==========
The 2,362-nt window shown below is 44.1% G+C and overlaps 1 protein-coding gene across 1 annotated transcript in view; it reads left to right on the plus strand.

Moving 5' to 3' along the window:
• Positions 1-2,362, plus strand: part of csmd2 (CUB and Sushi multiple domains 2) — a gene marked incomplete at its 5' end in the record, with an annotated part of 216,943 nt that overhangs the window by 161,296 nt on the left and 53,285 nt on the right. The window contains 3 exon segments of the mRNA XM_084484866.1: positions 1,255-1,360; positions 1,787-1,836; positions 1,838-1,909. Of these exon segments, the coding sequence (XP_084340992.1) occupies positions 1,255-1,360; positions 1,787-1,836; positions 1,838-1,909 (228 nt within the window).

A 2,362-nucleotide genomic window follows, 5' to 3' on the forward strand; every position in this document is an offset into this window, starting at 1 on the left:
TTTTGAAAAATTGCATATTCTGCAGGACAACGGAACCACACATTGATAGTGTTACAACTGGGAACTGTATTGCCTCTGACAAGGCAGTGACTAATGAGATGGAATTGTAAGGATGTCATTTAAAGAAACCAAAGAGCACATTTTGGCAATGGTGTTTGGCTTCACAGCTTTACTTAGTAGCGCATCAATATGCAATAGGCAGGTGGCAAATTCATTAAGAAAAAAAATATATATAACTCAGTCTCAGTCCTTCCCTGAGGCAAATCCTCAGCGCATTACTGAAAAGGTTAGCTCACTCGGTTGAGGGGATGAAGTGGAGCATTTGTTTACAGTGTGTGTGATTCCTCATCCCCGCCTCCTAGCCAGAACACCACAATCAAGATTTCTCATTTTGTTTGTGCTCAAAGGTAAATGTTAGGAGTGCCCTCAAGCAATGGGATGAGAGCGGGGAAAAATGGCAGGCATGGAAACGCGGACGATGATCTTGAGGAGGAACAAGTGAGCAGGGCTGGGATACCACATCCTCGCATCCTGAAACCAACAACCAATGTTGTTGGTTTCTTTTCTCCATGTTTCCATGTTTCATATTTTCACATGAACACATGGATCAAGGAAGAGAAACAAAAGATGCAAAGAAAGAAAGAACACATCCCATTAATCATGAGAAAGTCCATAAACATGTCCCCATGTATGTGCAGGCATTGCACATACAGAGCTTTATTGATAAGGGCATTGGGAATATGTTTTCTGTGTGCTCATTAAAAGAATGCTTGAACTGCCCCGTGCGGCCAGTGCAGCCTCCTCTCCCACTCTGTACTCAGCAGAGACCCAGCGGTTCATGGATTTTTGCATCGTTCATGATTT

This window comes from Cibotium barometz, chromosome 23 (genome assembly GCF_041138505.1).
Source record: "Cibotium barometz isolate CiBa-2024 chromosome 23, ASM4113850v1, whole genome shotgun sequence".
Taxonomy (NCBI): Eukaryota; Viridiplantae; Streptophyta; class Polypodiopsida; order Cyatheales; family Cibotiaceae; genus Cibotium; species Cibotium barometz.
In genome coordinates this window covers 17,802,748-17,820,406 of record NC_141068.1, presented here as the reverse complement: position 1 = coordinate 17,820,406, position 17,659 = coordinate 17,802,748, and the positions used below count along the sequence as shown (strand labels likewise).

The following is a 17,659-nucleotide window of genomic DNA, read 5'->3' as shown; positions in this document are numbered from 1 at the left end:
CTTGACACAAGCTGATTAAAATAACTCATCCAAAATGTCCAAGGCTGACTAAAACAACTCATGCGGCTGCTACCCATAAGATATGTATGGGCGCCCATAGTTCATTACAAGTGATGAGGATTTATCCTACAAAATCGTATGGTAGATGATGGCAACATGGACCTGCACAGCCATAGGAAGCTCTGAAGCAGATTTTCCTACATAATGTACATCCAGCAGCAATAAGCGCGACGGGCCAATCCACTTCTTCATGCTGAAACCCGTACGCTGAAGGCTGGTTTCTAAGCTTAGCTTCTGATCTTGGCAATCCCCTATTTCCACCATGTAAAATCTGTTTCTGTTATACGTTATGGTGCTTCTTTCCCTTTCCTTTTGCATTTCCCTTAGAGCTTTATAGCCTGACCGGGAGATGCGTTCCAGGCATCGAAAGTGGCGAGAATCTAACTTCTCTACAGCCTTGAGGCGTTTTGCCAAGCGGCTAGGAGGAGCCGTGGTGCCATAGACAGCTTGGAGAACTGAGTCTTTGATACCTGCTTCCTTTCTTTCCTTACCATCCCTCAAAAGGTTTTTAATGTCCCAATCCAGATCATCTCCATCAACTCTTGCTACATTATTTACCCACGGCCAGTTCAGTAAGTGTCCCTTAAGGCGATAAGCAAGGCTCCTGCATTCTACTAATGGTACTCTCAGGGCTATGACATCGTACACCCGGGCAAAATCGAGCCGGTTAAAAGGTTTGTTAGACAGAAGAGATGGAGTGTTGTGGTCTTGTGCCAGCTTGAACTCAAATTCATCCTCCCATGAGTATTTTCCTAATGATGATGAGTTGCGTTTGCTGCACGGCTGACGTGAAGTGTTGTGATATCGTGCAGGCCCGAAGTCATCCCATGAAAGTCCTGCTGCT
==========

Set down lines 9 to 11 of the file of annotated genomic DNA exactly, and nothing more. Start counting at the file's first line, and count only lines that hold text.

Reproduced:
In genome coordinates this window covers 17,802,748-17,820,406 of record NC_141068.1, presented here as the reverse complement: position 1 = coordinate 17,820,406, position 17,659 = coordinate 17,802,748, and the positions used below count along the sequence as shown (strand labels likewise).

The following is a 17,659-nucleotide window of genomic DNA, read 5'->3' as shown; positions in this document are numbered from 1 at the left end:
CTTGACACAAGCTGATTAAAATAACTCATCCAAAATGTCCAAGGCTGACTAAAACAACTCATGCGGCTGCTACCCATAAGATATGTATGGGCGCCCATAGTTCATTACAAGTGATGAGGATTTATCCTACAAAATCGTATGGTAGATGATGGCAACATGGACCTGCACAGCCATAGGAAGCTCTGAAGCAGATTTTCCTACATAATGTACATCCAGCAGCAATAAGCGCGACGGGCCAATCCACTTCTTCATGCTGAAACCCGTACGCTGAAGGCTGGTTTCTAAGCTTAGCTTCTGATCTTGGCAATCCCCTATTTCCACCATGTAAAATCTGTTTCTGTTATACGTTATGGTGCTTCTTTCCCTTTCCTTTTGCATTTCCCTTAGAGCTTTATAGCCTGACCGGGAGATGCGTTCCAGGCATCGAAAGTGGCGAGAATCTAACTTCTCTACAGCCTTGAGGCGTTTTGCCAAGCGGCTAGGAGGAGCCGTGGTGCCATAGACAGCTTGGAGAACTGAGTCTTTGATACCTGCTTCCTTTCTTTCCTTACCATCCCTCAAAAGGTTTTTAATGTCCCAATCCAGATCATCTCCATCAACTCTTGCTACATTATTTACCCACGGCCAGTTCAGTAAGTGTCCCTTAAGGCGATAAGCAAGGCTCCTGCATTCTACTAATGGTACTCTCAGGGCTATGACATCGTACACCCGGGCAAAATCGAGCCGGTTAAAAGGTTTGTTAGACAGAAGAGATGGAGTGTTGTGGTCTTGTGCCAGCTTGAACTCAAATTCATCCTCCCATGAGTATTTTCCTAATGATGATGAGTTGCGTTTGCTGCACGGCTGACGTGAAGTGTTGTGATATCGTGCAGGCCCGAAGTCATCCCATGAAAGTCCTGCTGCT